Improving Combustion Safety Through Preventive Measures and Maintenance
Industrial process heating operations often involve high temperatures and pressures that — if not properly managed and maintained — can put processes and personnel at risk.
Being cognizant of safety can prevent injury and loss of life. In the larger scale of a business, it can prevent expensive repercussions while at the same time improve efficiency and production. This is especially true in the oil-and-gas industry, particularly on the riskier side of combustion management.
Preventive measures and maintenance are key to avoiding safety issues altogether. A proper preventive measures program can:
- Increase uptime.
- Improve efficiency.
- Reduce lost-time incidents.
- Result in less financial and physical risk for a company.
Preventive measures include safety training and suitable field training for employees. Implementing a comprehensive maintenance plan also will help. For combustion safety, a good maintenance plan will include:
- Flame arrestor cleaning.
- Shutdown and emergency shutdown checks.
- Burner cleaning.
Proper burner selection, installation and alignment as well as regular preventive maintenance can reduce the possibility of safety issues such as this damaged pipe.
Obtaining a proper burner-management system (BMS) for the process or application in use is critical to combustion safety. The BMS is the brain of combustion management safety. It helps to manage settings and temperatures to maintain maximum efficiency. It also ensures that temperatures do not exceed or drop below acceptable and safe levels.
Burner-management systems on fired units are essential to maintain safe, controlled firing and to monitor all safety shutdowns on fired units. They require stringent approvals and certifications that ensure that they run safely. Using a BMS allows for proper shutdowns that minimize risk to facilities and processes as well as to the people who maintain and work around them.
Failure to implement adequate preventive and safety measures can result in catastrophic incidents such as firetube ruptures. Localized overheating weakens the firetube over time. The tube rupture or collapse occurs when the pressure of the vessel causes the weakened area to fail.
Proper burner alignment also is a key component of both prevention and safety. Poor burner alignment or positioning is a common occurrence in heated natural-draft process and production equipment. It can be caused by improper installation, poor structural design or field error. Correct commissioning will help reduce this occurrence. Burners must be aligned so that flame impingement is kept to a minimum. This prevents firetube fatigue, firetube failure and poor combustion that results in soot, smoke and odors.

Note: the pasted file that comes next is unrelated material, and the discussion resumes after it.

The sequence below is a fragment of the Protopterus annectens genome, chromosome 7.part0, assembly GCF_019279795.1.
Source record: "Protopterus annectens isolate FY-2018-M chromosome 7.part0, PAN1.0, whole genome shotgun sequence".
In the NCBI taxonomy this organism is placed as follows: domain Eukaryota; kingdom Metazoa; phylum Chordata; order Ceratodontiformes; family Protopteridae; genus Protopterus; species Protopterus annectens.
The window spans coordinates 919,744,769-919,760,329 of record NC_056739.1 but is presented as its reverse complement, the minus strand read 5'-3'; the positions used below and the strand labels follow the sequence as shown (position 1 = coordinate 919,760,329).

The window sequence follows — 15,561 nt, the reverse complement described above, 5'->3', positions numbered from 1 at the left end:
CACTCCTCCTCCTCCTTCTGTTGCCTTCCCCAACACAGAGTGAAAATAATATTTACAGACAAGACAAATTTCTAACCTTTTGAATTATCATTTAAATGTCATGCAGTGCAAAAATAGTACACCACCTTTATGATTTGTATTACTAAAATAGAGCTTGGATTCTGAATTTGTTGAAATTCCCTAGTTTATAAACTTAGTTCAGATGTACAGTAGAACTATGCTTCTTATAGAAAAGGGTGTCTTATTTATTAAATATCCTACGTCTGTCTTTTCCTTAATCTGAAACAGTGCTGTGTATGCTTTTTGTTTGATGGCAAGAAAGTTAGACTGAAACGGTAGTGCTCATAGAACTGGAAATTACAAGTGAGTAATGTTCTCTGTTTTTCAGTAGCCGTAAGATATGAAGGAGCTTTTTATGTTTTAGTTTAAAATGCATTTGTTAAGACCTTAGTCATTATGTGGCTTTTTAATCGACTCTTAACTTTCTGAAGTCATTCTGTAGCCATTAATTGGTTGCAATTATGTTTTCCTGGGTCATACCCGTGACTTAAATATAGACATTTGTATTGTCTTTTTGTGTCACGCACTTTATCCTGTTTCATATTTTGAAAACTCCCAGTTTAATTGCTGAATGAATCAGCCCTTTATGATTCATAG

Failure to implement adequate preventive and safety measures can result in catastrophic incidents such as firetube rupture. A firetube rupture is caused by localized overheating on the firetube. Over time, the metal becomes fatigued and weakens. The tube can rupture or collapse when the pressure of the vessel pushes on this weakened area. This usually only occurs in pressurized vessels. The consequences range from mild to extreme. Mild consequences can include unplanned downtime and loss of production. Extreme consequences can include vessels exploding and burning down, possibly resulting in loss of life. Proper burner selection, installation and alignment as well as regular preventive maintenance can reduce the possibility of this occurrence.
A burner-management system (BMS) helps to manage settings and temperatures to maintain maximum efficiency. It also ensures that temperatures do not exceed or drop below acceptable and safe levels.
Fuel-air ratio control also can help to improve combustion safety. Systems that monitor fuel-air ratio control allow greater safety because they carefully monitor and measure crucial levels and pressures. On one hand, too much fuel leads to incomplete combustion and increases pollution. The partially burned and unburned fuel can appear in the exhaust stack, often revealing itself as smoke or soot. On the other hand, too much air wastes valuable fuel and can increase the cost of running a system. Maintaining a system that provides appropriate combustion readings can limit pollution, maximize efficiency and improve the overall safety of the heater.
Combustion safety is a complex prospect and involves many necessary elements to adequately implement. Many tools are required to safely operate, troubleshoot, inspect and maintain fuel-fired equipment. Some of these tools include knowledge of combustion basics, equipment and fuel trains, shutoff valve maintenance and testing, safety interlock testing, combustion control and tuning, gas piping and repair, furnace efficiency basics and hazard recognition. Combining all of these elements into an effective preventive measures and maintenance plan will improve overall safety and efficiency as well.